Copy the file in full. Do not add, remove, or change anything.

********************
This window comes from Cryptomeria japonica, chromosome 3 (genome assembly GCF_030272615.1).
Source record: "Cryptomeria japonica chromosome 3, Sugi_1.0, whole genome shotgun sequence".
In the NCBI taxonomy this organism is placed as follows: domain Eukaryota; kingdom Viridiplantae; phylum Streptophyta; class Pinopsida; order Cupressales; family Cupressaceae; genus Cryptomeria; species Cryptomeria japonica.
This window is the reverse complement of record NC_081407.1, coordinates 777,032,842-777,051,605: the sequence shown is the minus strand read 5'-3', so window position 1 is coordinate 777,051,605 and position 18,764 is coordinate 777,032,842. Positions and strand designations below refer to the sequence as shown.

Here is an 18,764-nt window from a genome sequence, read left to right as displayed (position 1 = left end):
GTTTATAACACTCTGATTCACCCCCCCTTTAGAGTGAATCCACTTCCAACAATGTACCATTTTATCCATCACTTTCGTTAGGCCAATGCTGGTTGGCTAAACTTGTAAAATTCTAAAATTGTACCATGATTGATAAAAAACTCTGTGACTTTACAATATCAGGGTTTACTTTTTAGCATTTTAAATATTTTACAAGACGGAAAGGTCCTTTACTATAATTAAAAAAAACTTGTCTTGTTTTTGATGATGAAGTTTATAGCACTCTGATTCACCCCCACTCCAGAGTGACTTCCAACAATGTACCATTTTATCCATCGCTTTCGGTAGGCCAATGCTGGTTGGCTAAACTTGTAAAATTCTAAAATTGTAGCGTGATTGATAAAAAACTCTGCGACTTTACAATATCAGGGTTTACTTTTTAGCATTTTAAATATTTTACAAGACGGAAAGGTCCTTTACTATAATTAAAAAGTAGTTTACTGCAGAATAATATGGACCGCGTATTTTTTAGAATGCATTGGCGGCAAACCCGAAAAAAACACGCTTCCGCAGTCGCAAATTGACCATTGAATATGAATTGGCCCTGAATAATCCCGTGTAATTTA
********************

This window comes from Cryptomeria japonica, chromosome 3 (genome assembly GCF_030272615.1).
Source record: "Cryptomeria japonica chromosome 3, Sugi_1.0, whole genome shotgun sequence".
In the NCBI taxonomy this organism is placed as follows: domain Eukaryota; kingdom Viridiplantae; phylum Streptophyta; class Pinopsida; order Cupressales; family Cupressaceae; genus Cryptomeria; species Cryptomeria japonica.
This window is the reverse complement of record NC_081407.1, coordinates 777,032,842-777,051,605: the sequence shown is the minus strand read 5'-3', so window position 1 is coordinate 777,051,605 and position 18,764 is coordinate 777,032,842. Positions and strand designations below refer to the sequence as shown.

Here is an 18,764-nt window from a genome sequence, read left to right as displayed (position 1 = left end):
GTTTATAACACTCTGATTCACCCCCCCTTTAGAGTGAATCCACTTCCAACAATGTACCATTTTATCCATCACTTTCGTTAGGCCAATGCTGGTTGGCTAAACTTGTAAAATTCTAAAATTGTACCATGATTGATAAAAAACTCTGTGACTTTACAATATCAGGGTTTACTTTTTAGCATTTTAAATATTTTACAAGACGGAAAGGTCCTTTACTATAATTAAAAAAAACTTGTCTTGTTTTTGATGATGAAGTTTATAGCACTCTGATTCACCCCCACTCCAGAGTGACTTCCAACAATGTACCATTTTATCCATCGCTTTCGGTAGGCCAATGCTGGTTGGCTAAACTTGTAAAATTCTAAAATTGTAGCGTGATTGATAAAAAACTCTGCGACTTTACAATATCAGGGTTTACTTTTTAGCATTTTAAATATTTTACAAGACGGAAAGGTCCTTTACTATAATTAAAAAGTAGTTTACTGCAGAATAATATGGACCGCGTATTTTTTAGAATGCATTGGCGGCAAACCCGAAAAAAACACGCTTCCGCAGTCGCAAATTGACCATTGAATATGAATTGGCCCTGAATAATCCCGTGTAATTTA